Former CIA Officer Jason Hanson Reveals...

Spy Secrets That Can

Save Your Life

Get Out Alive

Mailbag Monday

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From William N: In an email you sent, you mention a guy in Clayton County, Georgia who shot a guy as the guy came up the stairs with a rifle.

The kid later died and I want to know how Tim S. got off with no charges, if he didn’t know that his life was in immediate danger? He just shot into the dark, not yelling a warning?

Answer: I’m not a lawyer, but most states have a law commonly referred to as a “Castle Doctrine” or “Castle Law.” Basically, these types of laws allow a homeowner to defend their home or “castle” using deadly force.

Many of these laws say the homeowner has no duty to retreat since the person is inside their home.

Now, if I encountered an intruder inside my home I would absolutely yell at them to “Get out.” There is no law in my state that says I have to yell this to someone, but I would.

Of course, if the intruder ignored by commands or advanced toward me I would do what I need to do and shoot to stop him.

So, since the intruder was inside Tim’s house, he had reason to believe the person was an immediate threat and Tim wasn’t required to give the guy a chance to retreat once he was confronted.

From Jason W: There is a guy who hangs out at a local fast food restaurant who seems to be a known pedophile. Yesterday he was trying to be sneaky about filming my grandkids on the play area.

I snapped some photos of the dude and he complained to the manager. When I told her what was happening she seemed shocked. I asked if he hangs out there a lot and she said yes. What would you do in a situation such as this?

Answer: I would confront the guy and ask him what he’s doing. (Not everyone should do this, but I would). Then you could call the cops and advise them that there is a suspicious person who is taking pictures of young children.

Another thing is, the fast food restaurant can ask the police to remove the person from the property.

You should hang onto any pictures you took of the guy and provide them to police in the hopes they can build a case against the guy if it comes to that.

From Don O: If your lock has been picked, does it damage the lock so that the key is more difficult to turn? A few days ago, the key to my front door began suddenly sticking, needing to juggle it a bit to turn.

Additionally, inside the house there may have been some slight changes, but nothing missing. Is this paranoia or a possibility?

Answer: This is a possibility especially, if the person who may have picked the lock is inexperienced.

What I mean is, when you pick a lock once, there isn’t typically damage to the lock unless the person really didn’t know what they were doing and damaged the lock.

Usually, a lock would have to be picked many times for it to sustain any damage.

From Randy B: One of my concerns is that if our country is attacked by a country with nuclear bombs, what type of clothing do you suggest for people to wear.

I assume that people will have to wear gas mask of some sort. What do you suggest? And of course, where can these items be purchased and what is the approximate cost?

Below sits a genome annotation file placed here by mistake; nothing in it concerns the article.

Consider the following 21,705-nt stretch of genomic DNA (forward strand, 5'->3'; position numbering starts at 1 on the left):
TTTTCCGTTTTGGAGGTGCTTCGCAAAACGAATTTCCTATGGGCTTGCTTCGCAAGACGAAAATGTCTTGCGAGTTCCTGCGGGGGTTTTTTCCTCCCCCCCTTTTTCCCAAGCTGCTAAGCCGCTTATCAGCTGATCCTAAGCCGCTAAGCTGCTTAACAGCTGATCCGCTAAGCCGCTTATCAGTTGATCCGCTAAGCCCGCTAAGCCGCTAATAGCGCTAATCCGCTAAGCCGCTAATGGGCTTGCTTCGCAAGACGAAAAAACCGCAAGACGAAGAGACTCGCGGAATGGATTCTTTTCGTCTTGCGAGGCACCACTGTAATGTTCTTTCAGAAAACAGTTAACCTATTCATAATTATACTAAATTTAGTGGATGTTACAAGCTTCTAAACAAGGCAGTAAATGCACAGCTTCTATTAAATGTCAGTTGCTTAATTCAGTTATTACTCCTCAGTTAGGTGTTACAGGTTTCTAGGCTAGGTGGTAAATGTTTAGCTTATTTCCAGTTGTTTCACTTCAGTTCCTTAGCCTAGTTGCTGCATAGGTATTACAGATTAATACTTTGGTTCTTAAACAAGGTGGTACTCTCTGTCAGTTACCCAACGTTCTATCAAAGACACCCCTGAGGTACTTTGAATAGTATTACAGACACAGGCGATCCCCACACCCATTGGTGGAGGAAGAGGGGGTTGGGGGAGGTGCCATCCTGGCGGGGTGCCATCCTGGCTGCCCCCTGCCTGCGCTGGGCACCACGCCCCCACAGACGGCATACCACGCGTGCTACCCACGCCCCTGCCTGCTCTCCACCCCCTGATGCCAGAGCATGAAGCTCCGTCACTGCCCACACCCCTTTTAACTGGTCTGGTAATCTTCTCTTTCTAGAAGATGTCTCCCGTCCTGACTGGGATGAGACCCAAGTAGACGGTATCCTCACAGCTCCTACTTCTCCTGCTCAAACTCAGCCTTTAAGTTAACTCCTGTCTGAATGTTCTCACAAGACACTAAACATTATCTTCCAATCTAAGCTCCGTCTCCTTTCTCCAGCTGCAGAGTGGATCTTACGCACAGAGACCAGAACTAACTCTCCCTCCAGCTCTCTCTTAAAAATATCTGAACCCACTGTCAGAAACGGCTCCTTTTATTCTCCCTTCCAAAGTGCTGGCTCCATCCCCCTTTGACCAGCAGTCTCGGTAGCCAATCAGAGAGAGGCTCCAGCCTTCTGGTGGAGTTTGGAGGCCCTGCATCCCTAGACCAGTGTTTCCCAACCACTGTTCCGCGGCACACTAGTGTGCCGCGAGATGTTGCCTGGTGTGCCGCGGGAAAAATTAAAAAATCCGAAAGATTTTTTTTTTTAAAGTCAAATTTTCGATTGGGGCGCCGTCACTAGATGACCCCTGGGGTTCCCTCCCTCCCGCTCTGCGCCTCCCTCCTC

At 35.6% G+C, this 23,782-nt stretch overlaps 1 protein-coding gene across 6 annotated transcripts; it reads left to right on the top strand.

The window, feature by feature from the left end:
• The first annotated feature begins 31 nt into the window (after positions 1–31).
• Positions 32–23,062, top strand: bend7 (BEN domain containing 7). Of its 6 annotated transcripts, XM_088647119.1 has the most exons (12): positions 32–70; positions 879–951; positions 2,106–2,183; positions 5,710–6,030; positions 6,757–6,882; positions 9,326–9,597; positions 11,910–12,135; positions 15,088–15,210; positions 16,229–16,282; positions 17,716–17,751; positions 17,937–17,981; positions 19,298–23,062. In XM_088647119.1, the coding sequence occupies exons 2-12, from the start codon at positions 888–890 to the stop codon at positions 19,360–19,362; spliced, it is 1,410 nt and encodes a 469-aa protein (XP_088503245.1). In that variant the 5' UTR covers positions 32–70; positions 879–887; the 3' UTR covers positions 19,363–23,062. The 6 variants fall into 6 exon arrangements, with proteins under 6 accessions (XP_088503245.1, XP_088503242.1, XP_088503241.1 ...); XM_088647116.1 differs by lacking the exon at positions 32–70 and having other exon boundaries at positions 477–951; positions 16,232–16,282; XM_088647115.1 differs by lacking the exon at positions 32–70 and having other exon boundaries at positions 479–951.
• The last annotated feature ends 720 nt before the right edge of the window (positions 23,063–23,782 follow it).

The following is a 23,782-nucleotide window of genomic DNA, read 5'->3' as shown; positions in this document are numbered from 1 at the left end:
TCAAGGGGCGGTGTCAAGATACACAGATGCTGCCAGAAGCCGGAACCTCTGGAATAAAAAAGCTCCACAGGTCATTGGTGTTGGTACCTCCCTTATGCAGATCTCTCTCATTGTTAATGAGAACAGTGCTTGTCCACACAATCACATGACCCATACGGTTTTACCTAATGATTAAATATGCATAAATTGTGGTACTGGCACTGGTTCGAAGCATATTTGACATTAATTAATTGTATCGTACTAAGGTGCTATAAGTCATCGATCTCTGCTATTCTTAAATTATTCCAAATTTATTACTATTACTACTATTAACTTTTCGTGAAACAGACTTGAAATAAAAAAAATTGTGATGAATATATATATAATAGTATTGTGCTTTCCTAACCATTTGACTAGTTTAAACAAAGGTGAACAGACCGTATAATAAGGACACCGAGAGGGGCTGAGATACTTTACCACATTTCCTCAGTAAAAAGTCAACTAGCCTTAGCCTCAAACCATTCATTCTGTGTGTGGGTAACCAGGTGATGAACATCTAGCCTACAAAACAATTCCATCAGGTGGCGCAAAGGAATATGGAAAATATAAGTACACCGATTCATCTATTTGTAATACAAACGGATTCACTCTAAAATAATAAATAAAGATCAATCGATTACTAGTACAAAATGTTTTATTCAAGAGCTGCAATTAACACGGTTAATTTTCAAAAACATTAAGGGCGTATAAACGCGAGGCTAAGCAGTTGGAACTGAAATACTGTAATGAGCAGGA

Answer: When it comes to gas masks, I personally recommend the Israeli gas mask. These are inexpensive on Amazon and are quality masks.

As for clothing, regular clothing will not stop any type of fallout from reaching your skin. Ideally, you want to wear wet weather gear that will keep the moisture out.

So, I recommend a gas mask and waterproof gear if you have to leave your home after an attack, but remember, it all depends on where the blast happened and how close you are to it.

From Sandy L: I live in Hawaii and experienced the false missile launch alert to my cell phone last year. In light of this past experience, can you send information on what to do to help survive such an attack.

To date, nothing from the state of Hawaii has been broadcasted to the public on this subject. Other than that, we have no shelters and we are to shelter in place.

Answer: When the government issues an attack warning, immediately get inside and go to the room with the fewest windows. Ideally, you want to be below ground.

If you’re at work, go straight to the basement. If you’re trapped on the upper floors, find a windowless room in the center of the building.

If it’s a nuclear attack, the more barriers you can put between you and the outside world and the more time you can stay indoors, the better your chances of survival.

At the very least, you should remain indoors for 24 hours after a nuclear explosion, but this can vary depending on how close you are to the detonation site and which way the wind is blowing.

From Jared P: All this talk of home security and most folks will spend lot of money for their electric devices, along with heavy steel bolts to lock the windows and or doors.

What they miss is the basement windows. I studied locksmithing and can tell you the easiest entrance to any home is by way of the basement window.

Answer: You are right that it’s important to never overlook a window or door even if you think it’s too small or not an ideal point of entry.

I recommend installing glass break window sensors on every window in your home.

In addition, I would install motion sensors in your basement especially, if it’s not somewhere you typically spend a lot of time.

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